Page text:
My sermon Sunday is entitled “Its Who We Are.” We are celebrating our 11th anniversary as a church community and I feel it is necessary to remind ourselves who we are. That simply means restating our Mission and Vision so people (the veterans and the newbies) know who we are and why we exist.

Without vision, there is rarely direction. Without direction, there are no goals. And without goals, there is no progress.

It is going to be a big day for us. I’ll be preaching the bulk of the message and during the Vision part, Ryan will be contributing on how the youth are also involved in fulfilling the Vision.  I’d appreciate your prayers for us this week.


Thursday, October 15th, 2015


Here is a quote worth thinking about (if you are involved in the church in any way):

Most middle class Americans tend to worship their work, to work at their play, and to play at their worship. As a result, their meanings and values are distorted. Their relationships disintegrate faster than they can keep them in repair, and their lifestyles resemble a cast of characters in search of a plot. Gordon Dahl

That phrase “play at their worship” struck me. Worship is perhaps one of the most misunderstood words used in a church setting. And yet, it is one of the most vital elements of a church.

Worship does not have to be vertical.

Take Nazi Germany for example.  Adolph who?

Take America for example.  Status? Fame? Fortune? Athletes? (You get the picture)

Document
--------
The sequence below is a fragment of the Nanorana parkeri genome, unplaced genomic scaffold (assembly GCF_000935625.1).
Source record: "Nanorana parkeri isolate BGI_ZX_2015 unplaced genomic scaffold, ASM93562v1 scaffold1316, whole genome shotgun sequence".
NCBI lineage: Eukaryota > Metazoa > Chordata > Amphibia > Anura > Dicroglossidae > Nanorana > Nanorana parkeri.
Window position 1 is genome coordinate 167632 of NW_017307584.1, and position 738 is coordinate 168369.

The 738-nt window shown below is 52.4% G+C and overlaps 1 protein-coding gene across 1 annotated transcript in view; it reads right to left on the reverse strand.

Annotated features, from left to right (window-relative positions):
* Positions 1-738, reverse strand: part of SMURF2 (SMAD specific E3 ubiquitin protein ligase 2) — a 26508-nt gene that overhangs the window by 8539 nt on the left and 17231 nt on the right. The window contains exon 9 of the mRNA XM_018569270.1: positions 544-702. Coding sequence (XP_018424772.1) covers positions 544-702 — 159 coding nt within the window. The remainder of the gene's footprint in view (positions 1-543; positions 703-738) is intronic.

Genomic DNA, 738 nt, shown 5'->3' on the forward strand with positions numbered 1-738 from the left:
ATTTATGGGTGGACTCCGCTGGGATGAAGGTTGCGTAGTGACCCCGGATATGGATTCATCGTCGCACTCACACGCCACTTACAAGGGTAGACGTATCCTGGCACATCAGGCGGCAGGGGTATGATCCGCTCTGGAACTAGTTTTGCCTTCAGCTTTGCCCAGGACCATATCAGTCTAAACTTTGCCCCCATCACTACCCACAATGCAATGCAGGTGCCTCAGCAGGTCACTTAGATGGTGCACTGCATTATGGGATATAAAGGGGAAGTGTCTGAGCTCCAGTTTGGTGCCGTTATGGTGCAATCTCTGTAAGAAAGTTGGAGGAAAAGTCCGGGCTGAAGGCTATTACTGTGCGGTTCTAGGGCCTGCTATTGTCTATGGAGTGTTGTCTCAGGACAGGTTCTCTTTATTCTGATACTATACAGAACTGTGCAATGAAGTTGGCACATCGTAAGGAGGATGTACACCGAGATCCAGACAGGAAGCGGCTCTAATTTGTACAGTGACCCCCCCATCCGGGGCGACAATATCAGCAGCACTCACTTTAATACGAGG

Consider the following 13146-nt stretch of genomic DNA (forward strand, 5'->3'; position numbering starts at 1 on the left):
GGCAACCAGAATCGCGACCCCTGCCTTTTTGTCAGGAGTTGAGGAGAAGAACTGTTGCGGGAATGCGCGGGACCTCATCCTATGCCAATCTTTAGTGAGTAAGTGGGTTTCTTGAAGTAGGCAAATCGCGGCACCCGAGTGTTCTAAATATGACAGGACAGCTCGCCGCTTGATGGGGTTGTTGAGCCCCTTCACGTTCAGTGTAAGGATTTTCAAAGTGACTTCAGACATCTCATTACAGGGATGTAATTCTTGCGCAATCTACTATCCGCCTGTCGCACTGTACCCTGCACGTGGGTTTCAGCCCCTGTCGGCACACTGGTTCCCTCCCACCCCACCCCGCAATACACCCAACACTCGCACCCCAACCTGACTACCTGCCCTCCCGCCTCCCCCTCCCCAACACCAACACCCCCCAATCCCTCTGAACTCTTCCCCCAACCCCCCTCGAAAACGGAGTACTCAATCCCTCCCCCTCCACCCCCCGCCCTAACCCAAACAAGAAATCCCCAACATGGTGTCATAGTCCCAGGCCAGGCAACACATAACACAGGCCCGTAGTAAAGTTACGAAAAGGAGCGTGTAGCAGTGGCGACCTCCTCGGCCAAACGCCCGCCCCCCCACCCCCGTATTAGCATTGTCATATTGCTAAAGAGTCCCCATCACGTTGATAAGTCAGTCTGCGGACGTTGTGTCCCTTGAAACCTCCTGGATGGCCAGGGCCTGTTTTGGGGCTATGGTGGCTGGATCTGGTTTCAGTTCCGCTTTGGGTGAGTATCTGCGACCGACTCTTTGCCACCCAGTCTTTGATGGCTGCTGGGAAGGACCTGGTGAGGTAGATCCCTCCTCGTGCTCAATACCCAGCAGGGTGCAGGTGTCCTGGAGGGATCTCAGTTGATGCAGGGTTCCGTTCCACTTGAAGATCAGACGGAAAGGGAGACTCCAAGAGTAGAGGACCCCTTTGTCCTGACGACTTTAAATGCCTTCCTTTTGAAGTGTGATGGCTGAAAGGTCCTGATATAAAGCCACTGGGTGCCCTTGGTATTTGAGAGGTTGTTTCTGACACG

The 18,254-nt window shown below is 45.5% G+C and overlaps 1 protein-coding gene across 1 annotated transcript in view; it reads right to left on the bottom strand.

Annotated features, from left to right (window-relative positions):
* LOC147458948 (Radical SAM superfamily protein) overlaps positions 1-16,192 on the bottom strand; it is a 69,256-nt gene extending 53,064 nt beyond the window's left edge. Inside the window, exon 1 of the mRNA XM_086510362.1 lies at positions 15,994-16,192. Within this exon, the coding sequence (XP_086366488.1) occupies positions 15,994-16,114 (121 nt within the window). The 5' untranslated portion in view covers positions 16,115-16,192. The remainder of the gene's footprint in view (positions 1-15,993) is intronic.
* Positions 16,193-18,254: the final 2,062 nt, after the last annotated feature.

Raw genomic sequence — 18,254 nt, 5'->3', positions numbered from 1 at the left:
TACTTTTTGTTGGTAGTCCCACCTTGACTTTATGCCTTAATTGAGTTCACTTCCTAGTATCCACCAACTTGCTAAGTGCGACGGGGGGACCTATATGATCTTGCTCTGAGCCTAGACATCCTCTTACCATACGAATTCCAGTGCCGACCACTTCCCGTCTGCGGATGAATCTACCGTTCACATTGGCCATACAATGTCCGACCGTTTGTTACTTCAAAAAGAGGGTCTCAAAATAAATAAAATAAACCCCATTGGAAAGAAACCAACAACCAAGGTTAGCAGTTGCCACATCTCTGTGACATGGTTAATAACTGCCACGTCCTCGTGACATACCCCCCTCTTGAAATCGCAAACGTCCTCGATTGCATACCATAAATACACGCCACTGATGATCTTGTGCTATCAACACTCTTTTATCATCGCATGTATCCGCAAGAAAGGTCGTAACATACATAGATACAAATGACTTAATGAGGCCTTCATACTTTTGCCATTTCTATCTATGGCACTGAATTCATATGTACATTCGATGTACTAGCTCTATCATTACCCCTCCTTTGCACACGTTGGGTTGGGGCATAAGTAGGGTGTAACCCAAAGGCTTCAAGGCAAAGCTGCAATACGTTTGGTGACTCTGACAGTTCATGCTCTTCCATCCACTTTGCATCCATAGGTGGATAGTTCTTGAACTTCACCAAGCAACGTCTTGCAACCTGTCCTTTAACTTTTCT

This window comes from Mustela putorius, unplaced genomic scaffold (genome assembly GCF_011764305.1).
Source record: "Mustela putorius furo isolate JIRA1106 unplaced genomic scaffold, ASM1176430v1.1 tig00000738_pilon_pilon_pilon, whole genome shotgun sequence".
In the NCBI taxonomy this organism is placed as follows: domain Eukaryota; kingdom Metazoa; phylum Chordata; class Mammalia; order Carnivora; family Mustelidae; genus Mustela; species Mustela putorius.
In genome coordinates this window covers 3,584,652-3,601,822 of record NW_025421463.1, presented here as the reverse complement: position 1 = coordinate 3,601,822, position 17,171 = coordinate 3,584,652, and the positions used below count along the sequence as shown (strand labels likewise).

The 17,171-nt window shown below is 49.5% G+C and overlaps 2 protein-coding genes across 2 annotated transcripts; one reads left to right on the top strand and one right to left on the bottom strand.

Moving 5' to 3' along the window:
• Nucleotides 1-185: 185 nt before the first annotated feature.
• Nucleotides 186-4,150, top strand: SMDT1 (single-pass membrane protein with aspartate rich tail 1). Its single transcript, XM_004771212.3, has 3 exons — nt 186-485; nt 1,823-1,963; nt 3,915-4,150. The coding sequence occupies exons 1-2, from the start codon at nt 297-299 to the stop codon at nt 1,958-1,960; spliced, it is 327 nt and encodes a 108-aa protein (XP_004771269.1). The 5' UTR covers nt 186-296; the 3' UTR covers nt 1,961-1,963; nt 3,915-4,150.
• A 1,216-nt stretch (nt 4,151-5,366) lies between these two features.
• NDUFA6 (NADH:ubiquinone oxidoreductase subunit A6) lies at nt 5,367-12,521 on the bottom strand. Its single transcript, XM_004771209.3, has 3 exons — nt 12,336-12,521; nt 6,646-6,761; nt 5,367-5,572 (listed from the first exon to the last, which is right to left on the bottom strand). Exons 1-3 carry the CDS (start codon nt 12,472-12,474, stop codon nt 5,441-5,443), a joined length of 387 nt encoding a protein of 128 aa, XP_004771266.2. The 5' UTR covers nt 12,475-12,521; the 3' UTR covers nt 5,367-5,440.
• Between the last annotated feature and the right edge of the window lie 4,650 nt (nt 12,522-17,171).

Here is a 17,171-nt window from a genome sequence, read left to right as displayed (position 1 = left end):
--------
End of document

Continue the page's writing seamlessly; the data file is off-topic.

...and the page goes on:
Take the church for example.  Rock star pastors. Buildings to rival the Taj Mahal.

In the church’s case, worship is honor and adoration directed to God. (Least it is supposed to be).

Authentic worship always begins with God.

Always. It does not begin with us. It is a response to God’s calling upon us. And contrary to popular opinion, it is not “about me.” When someone says, “I didn’t get anything out of that” they are telling more about themselves than they may think. That is another topic for another time.

Worship is vertical. It is not about us. We become what we behold. My series on Church Alive will (obviously) be taking a look at worship this week. Your prayers are much appreciated.


Note: I left for Pennsylvania Tuesday to visit my dad in the nursing home/hospital (whichever one he is in at the time) and then plan to stop off in Ohio to celebrate a certain grandson’s 9th birthday. I’ll okay the comments when I have time but please don’t look for a reply.